AD Main Menu

Hit the deck this summer

David Harper
Kattaryna Stiles and Ken Osterkamp enjoy an outdoor lunch on the Snow Goose Restaurant's deck in 2004.
JIM LAVRAKAS / Daily News archive 2004
MARC LESTER / Daily News archive 2003 The deck at the Peanut Farm
Anchorage Daily News
Bernie's Bungalow Lounge
JOSHUA BOROUGH / Daily News archive 2006
The Bradley House patio
ERIK HILL / Daily News archive 2001

Alaskans like to take advantage of every second of nice weather we're given during the summer. If you see blue skies, you'll see the hiking trails packed, every inch of fishable territory filled, and runners and bikers out in force.

And if summer is in the air, restaurants in Anchorage with outdoor seating areas are usually crowded with a blend of eager locals and swarming tourists.

So with summer solstice upon us, where should you go to maximize the longer daylight hours? Below are my picks for best places to grab a meal or a beer with friends outdoors.

Bernie's Bungalow Lounge

626 D St., 276-8808

The facts: Hanging at the Bernie's courtyard is a post-work tradition for many professionals who work downtown, and with good reason: a diverse menu, a full bar and the sun hitting the area right as people leave work,

Best feature: This is my favorite outdoor dining area in town. While there are many great features, the best in my book is the reasonably priced and tasty menu.

Achilles' heel: Between cigarettes and hookahs, this spot that can get on the smokier side.

Snow Goose

717 W. Third Ave., 277-7727

The facts: This downtown eatery hosts one of the more popular decks, providing diners a view of the Sleeping Lady across Cook Inlet while offering beers on tap from Sleeping Lady Brewery. If you're lucky, they'll have the grill on the roof going for some cheap eats.

Best feature: There's a lot of space and copious amounts of sun hitting the deck throughout the day if the weather is just right, but it's hard to top the killer view, which includes a look at Denali on really pristine days.

Achilles' heel: If the weather doesn't cooperate, the deck can get windy.

The Peanut Farm

5227 Old Seward Highway, 563-3283

The facts: An Alaska tradition in sports bar form, The Peanut Farm is known for catering to every type of fan, but it also has a sun-drenched patio out back for those looking to enjoy a drink outside after work or on the weekend.

Best feature: Besides Snow Goose, this might offer the best natural ambience, especially with Campbell Creek running nearby.

Achilles' heel: There are better options around town for pizza, wings or burgers, but not many better destinations for an adult beverage on a deck. For that reason, it can be a difficult place to find a seat.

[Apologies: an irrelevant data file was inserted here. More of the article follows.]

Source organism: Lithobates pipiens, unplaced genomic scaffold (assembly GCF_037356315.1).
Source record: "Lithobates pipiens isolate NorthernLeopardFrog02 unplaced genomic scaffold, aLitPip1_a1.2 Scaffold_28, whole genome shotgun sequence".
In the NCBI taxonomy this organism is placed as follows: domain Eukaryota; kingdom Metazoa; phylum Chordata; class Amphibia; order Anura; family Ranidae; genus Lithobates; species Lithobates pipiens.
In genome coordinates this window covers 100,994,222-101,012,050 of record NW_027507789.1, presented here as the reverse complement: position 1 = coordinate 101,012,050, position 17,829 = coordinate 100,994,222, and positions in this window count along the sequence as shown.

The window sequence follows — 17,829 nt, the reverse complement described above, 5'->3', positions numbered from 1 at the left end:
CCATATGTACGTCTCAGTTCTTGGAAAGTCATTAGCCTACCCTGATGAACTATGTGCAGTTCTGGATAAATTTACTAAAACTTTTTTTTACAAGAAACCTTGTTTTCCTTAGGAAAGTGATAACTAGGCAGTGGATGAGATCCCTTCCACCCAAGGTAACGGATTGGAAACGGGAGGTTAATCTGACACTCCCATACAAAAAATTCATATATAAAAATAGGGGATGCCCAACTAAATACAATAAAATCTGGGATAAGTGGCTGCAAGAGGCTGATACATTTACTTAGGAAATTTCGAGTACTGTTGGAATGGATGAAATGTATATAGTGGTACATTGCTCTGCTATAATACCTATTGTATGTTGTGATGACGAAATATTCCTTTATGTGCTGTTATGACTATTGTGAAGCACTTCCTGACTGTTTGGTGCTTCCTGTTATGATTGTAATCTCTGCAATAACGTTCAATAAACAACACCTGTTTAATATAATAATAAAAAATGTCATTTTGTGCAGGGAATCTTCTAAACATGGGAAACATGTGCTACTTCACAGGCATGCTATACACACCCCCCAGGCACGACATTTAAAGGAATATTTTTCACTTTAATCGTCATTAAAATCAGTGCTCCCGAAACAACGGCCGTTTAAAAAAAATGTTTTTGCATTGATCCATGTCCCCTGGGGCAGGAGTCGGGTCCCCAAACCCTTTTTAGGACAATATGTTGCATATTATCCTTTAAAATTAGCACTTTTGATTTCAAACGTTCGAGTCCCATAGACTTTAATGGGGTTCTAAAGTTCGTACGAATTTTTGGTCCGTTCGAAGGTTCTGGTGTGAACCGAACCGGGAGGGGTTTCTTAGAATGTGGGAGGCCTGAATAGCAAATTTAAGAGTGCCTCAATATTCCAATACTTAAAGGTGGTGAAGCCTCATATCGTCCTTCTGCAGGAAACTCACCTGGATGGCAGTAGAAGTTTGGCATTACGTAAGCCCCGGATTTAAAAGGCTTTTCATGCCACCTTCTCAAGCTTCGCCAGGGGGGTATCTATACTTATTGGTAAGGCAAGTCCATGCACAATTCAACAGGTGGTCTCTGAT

Fancy Moose Lounge

4800 Spenard Road, 266-2249

The facts: This restaurant is attached to the Millennium Hotel and is one of the more unknown outdoor options in town, giving diners the chance to soak in some rays and enjoy the floatplanes taking off and landing on Lake Hood.

Best feature: I may not be a tourist, but I still get the appeal of floatplanes actively coming and going during your meal.

Achilles' heel: The food is quality, but it is expensive for the portions.

Bradley House

11321 Old Seward Highway, 336-7177

The facts: The only option out of the top five on the south side, the Bradley House is an institution in the area with some very regular regulars.

Best feature: The list of starters complements any nice weather, especially the crab and artichoke dip. And for the masses who live on that side of town, Bradley House offers an outdoor dining option without the need to cross the whole city.

Achilles' heel: Like the Fancy Moose, Bradley House has good food, but it is on the expensive side.

Aside from those five, Spenard Roadhouse (1049 W. Northern Lights Blvd., 770-7623) has a small collection of tables outside their entrance, but they happen to be aligned right along the always busy Northern Lights Boulevard. Tap Root (3300 Spenard Road, 345-0282) recently opened its deck for dining, but if you're looking for rays, trees block potential sunlight.

For great outdoor dining a little outside of Anchorage, take a drive to Indian to visit Turnagain Arm Pit (Mile 103.5 Seward Highway, 653-1953). This little slice of barbecue heaven serves delicious items like the Boar Tide -- a sandwich with a third of a pound of pulled pork and a plank of bacon -- and the picnic tables on the covered deck offers views of Turnagain Arm. Bonus points: It gives you an excuse for a nice summer drive along the shore.


By David Harper
Daily News correspondent